Man Honors His Farmworker Parents in Special Way After Graduating Medical School: 'Victory Lap'
After earning his M.D., Erick Juárez returned to the farm where his parents, Loreto and Maricela, have worked since immigrating to the U.S. from Mexico
A 29-year-old man who recently graduated medical school found a special way to pay tribute to his parents while looking back at how far they've come.
Erick Juárez graduated from the Medical College of Georgia at Augusta University in May after earning his M.D., according to a post on his Instagram.
To celebrate the accomplishment, the resident physician went to the farm where his parents, Loreto and Maricela Juárez, have worked since immigrating to the United States in the 1980s, Today reported.
Erick marked the occasion by snapping graduation photos with his parents, including one in the field with his mom that was shared on his Instagram.
The sweet tribute has now become a tradition for Erick, who returns to the farm each time he earns a new degree to honor the sacrifice that his parents have made for him and his four siblings, according to Today.
"I wanted to honor my parents by showcasing them to my friends and the world," Erick told the outlet. "What better way than showing the world how far we've come since they immigrated to this great nation with nothing but their hard work ethic and the clothes on their backs?"
Years ago, Loreto and Maricela illegally came to the U.S. from Mexico in hopes of a better life, according to Today.
The couple, who are each the oldest of 10 siblings, worked on farms in North Carolina and Florida before joining a migrant farmworker camp surrounded by tomato fields near Bainbridge, Georgia, the outlet reported.
"My parents arrived in the U.S. with nothing to lose but everything to gain," Erick told Today.
In 1986, Loreto and Maricela were given legal residency after receiving amnesty due to the Immigration Reform and Control Act, the outlet reported.
"They were actually two of the nearly 3 million beneficiaries of the 1986 Immigration Reform and Control Act," Erick explained to Today.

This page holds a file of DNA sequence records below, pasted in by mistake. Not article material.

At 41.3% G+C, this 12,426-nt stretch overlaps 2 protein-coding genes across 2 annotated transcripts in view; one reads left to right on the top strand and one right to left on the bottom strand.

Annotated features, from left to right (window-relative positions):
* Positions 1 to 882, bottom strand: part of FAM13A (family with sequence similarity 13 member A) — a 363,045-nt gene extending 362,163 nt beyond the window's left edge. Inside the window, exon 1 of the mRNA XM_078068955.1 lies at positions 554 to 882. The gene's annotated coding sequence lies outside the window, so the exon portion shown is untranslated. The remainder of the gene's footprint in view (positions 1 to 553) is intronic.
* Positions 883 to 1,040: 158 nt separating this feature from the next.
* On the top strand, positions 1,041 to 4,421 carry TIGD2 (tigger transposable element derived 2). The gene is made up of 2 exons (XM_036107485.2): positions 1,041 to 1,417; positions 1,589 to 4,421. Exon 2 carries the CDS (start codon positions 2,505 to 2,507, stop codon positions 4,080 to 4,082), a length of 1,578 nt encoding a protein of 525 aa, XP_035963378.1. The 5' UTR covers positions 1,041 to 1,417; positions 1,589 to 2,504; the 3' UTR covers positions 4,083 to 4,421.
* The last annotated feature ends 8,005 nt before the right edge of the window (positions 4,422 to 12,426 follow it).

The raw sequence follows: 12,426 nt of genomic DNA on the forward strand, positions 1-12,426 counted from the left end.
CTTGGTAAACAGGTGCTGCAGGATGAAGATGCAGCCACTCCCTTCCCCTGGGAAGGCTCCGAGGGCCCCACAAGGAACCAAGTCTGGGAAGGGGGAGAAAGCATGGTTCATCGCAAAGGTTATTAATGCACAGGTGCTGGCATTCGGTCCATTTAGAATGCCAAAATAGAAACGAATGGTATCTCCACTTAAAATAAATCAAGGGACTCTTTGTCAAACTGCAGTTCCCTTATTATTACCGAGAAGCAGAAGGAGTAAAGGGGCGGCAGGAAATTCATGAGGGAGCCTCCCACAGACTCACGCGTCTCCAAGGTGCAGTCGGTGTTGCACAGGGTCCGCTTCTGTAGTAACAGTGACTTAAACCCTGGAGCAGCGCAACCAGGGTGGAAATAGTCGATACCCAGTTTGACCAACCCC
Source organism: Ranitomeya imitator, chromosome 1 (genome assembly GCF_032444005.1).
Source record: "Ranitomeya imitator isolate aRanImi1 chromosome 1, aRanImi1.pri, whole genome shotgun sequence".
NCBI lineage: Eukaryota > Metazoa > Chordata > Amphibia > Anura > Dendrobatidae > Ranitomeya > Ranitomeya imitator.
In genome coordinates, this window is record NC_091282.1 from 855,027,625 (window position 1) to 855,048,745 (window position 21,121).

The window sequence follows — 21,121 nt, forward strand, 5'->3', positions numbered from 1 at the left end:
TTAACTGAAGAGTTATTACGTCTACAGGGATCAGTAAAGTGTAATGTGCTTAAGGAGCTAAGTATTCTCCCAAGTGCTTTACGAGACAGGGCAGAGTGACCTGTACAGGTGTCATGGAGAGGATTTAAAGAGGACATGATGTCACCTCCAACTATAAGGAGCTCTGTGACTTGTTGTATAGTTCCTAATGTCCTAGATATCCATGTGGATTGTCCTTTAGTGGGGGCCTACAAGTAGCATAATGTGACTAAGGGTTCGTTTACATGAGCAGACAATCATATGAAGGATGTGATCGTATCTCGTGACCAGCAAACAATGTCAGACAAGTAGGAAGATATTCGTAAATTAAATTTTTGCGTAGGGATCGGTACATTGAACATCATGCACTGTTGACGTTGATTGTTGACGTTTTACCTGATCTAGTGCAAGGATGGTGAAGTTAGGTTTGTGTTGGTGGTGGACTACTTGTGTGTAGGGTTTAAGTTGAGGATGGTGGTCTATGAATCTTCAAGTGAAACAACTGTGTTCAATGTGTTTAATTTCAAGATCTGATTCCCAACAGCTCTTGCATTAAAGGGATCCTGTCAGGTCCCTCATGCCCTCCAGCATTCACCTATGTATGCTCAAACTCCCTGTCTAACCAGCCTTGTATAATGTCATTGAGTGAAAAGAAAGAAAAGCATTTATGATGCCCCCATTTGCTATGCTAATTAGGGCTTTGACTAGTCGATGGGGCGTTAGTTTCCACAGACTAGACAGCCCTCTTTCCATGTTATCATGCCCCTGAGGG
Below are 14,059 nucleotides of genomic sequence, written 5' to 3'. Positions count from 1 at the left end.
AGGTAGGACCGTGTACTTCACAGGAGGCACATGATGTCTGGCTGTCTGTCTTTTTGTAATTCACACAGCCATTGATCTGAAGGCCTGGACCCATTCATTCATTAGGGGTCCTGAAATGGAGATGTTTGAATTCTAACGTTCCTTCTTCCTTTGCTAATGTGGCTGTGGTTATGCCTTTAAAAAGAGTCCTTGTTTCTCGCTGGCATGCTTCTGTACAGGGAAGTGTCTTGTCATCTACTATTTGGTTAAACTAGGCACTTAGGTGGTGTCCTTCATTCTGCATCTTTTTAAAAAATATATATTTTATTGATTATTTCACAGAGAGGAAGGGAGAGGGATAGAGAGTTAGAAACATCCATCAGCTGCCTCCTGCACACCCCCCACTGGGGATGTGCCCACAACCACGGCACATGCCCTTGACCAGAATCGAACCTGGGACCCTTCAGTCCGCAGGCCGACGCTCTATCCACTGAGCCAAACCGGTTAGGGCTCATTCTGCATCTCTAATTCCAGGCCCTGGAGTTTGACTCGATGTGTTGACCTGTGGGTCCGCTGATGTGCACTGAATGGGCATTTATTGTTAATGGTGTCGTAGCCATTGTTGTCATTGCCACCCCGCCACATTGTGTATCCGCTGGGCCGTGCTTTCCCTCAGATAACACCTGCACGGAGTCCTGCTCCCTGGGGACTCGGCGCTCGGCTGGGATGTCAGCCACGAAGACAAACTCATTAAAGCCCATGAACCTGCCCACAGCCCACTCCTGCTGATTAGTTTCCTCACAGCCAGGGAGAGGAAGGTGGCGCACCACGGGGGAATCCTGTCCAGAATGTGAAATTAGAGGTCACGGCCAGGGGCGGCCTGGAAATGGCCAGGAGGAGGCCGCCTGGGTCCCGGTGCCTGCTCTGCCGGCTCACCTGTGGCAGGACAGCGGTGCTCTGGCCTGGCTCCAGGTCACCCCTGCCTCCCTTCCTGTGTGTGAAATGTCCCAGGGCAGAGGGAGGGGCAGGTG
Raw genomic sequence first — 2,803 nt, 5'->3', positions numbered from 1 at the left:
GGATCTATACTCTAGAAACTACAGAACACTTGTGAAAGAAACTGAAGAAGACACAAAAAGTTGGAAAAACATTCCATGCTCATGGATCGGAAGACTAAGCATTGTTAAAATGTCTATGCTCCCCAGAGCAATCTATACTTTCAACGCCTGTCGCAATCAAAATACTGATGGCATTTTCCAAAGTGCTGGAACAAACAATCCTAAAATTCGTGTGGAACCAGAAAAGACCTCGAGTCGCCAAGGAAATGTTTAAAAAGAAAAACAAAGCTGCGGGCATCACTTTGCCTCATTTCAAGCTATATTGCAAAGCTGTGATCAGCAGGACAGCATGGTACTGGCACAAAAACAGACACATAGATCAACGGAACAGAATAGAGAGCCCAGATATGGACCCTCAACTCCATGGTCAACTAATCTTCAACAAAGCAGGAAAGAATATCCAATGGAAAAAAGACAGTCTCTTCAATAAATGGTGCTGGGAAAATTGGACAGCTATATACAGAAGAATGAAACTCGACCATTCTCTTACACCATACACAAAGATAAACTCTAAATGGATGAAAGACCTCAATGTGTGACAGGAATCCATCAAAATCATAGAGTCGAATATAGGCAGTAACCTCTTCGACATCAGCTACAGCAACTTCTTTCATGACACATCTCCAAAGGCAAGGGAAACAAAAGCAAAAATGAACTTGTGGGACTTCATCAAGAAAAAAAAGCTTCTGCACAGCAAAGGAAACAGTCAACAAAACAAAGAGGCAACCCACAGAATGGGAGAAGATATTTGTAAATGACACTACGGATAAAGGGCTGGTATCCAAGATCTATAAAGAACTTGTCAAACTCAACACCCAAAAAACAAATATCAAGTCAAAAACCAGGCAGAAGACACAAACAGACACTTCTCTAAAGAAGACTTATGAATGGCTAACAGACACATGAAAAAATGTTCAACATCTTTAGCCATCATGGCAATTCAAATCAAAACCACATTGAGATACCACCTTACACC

Eventually, the couple started a family and welcomed five children, Today reported. Erick, the second of the five, was raised outside of Attapulgus in southwest Georgia, per the outlet.
From a young age, he knew he wanted to be a doctor, so he made every effort to achieve that goal.
First, Erick became the valedictorian of Bainbridge High School — the first Hispanic student to do so — in 2010, Today reported.
He went on to briefly attend the United States Military Academy at West Point before later earning a Bachelor of Arts in neurobiology at Harvard University — making him the first person from his hometown to graduate from the prestigious school, according to the outlet.
This spring, Erick continued his string of accomplishments by earning his medical degree at the Medical College of Georgia at Augusta University.
"I was able to transfer that work ethic from the fields to the books," he explained to Today of his success.
Following his graduation, he reflected on his journey on Instagram, calling his accomplishment a "victory lap" for his family.
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"My parents didn't have the chance to make it past elementary (dad) and middle (mom) school in rural México, lindo y querido (they had to help make ends meet on subsistence farming)," he wrote beside a photo with his parents. "So they came here to the US – to work as farmworkers mostly in rural, southwest Georgia."
"My graduation from medical school was one small step for me, one giant leap for fam-kind. It's as much, if not more, a victory lap for them as it is for me. And I couldn't be prouder of them," he continued. "The first in my entire family history/ancestry to earn a white-collar job (to my knowledge). And I get to help folks feel better - the best part!"
These days, Erick has a new challenge in front of him: completing a neurology residency at UCLA Health in Los Angeles, according to his post.
The doctor started his residency on June 24, and though it's only been a few weeks, Erick noted on Instagram that he's already enjoying the process.
"These first days of residency (started on Thursday 6/24) have already been a harbinger of the challenges & steep learning curve ahead, but they've also been a reminder of how rewarding the journey has been & will be!" he wrote.